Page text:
Twitter launched its much-anticipated advertising platform this week, explaining how "promoted tweets" will show up in users' search results. So far, companies including Starbucks, Best Buy, and Virgin America, which are already active on Twitter, have signed up for the service.
The advertising model includes a "resonance score" plan, where Twitter users can have some control over which promoted tweets they see.
Ev Williams, co-founder of Twitter, wrote on the company's blog that promoted tweets "must meet a higher bar – they must resonate with users," and those that are retweeted or replied to will be considered as having a higher resonance.
At first it seems as though mixing paid and authentic tweets would dilute the authenticity that many companies and brands strive for by being active on the site.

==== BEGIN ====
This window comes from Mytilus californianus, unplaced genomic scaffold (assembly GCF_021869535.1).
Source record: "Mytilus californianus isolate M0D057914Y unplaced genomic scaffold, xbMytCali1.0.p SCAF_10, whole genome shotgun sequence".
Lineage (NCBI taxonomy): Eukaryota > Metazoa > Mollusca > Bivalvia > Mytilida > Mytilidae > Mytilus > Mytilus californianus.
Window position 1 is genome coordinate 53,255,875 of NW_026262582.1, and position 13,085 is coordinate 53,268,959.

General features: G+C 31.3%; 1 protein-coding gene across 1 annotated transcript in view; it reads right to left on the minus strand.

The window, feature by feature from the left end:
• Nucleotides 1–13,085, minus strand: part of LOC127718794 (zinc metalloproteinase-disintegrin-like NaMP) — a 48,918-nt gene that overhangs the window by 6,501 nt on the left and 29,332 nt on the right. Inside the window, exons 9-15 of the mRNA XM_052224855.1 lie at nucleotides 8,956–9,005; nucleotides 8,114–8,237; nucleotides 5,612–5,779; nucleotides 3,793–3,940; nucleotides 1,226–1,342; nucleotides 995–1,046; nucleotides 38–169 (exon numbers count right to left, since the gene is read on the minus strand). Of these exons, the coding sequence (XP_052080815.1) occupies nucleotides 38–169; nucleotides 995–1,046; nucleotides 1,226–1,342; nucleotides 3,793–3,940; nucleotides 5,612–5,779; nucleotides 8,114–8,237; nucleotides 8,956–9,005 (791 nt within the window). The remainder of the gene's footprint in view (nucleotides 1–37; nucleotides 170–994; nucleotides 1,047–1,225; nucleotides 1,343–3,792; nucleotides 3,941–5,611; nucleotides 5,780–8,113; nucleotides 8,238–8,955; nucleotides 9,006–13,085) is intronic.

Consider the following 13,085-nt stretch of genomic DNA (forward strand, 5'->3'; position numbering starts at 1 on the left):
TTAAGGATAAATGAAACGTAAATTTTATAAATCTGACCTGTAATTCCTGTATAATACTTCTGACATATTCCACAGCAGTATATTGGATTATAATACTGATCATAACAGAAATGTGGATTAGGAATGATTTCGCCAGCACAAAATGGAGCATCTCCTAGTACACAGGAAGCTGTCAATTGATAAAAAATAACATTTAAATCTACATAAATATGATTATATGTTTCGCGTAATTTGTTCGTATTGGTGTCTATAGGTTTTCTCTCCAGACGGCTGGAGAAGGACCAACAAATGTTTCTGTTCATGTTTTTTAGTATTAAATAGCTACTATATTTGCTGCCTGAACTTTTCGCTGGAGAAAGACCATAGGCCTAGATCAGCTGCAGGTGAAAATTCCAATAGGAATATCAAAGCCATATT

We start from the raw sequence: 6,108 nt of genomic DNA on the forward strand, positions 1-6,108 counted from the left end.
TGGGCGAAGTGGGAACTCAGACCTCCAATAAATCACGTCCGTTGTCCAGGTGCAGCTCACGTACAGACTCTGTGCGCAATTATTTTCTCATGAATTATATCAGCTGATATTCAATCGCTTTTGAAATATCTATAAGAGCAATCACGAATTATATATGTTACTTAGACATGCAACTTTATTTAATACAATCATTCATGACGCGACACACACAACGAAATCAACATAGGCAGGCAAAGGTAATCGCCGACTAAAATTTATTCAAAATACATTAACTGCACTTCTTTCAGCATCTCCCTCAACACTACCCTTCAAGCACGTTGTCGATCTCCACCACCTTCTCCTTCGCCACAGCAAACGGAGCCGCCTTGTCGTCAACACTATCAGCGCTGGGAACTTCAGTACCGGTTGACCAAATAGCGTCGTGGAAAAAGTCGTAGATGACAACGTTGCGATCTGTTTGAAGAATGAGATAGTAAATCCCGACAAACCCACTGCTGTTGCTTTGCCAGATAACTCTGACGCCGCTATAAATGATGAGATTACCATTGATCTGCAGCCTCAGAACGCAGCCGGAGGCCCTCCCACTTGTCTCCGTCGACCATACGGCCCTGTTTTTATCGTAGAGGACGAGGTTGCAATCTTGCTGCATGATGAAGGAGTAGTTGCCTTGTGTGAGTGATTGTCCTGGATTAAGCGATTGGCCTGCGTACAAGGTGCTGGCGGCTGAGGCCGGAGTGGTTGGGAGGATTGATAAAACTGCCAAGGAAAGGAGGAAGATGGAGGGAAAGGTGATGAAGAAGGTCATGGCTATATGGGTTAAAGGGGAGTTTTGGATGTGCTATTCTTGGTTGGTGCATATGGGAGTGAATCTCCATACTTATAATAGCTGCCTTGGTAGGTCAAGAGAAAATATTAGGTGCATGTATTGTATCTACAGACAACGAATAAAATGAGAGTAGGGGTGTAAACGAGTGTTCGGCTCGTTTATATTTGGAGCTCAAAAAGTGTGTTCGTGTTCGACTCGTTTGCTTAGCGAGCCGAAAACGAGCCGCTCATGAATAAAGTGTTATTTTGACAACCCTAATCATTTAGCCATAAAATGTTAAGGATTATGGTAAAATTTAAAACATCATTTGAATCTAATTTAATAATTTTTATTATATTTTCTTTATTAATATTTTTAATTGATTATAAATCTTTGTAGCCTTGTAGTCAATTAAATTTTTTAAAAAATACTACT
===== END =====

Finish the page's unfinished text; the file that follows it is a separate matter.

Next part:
But Twitter's advertising platform has been long-awaited and expected. And Twitter deserves credit for trying to marry its monetization strategy with its core values –transparency and authenticity – which are also important to PR professionals.
The resonance scores will keep purely commercial and unpopular tweets at bay, and the company has introduced ways, including different colors, to note when tweets are "promoted."
Beyond the basic challenges, promoted tweets may actually help the PR industry.
With promoted tweets showing up at the top of search results, brands and companies will not get lost in the Twitter stream, which helps ensure messages reach desired audiences during critical times, such as a crisis.
The new service can also help PR professionals looking to stay on top of stories and communications via Twitter, where the real-time aspect can often bury the most important messages.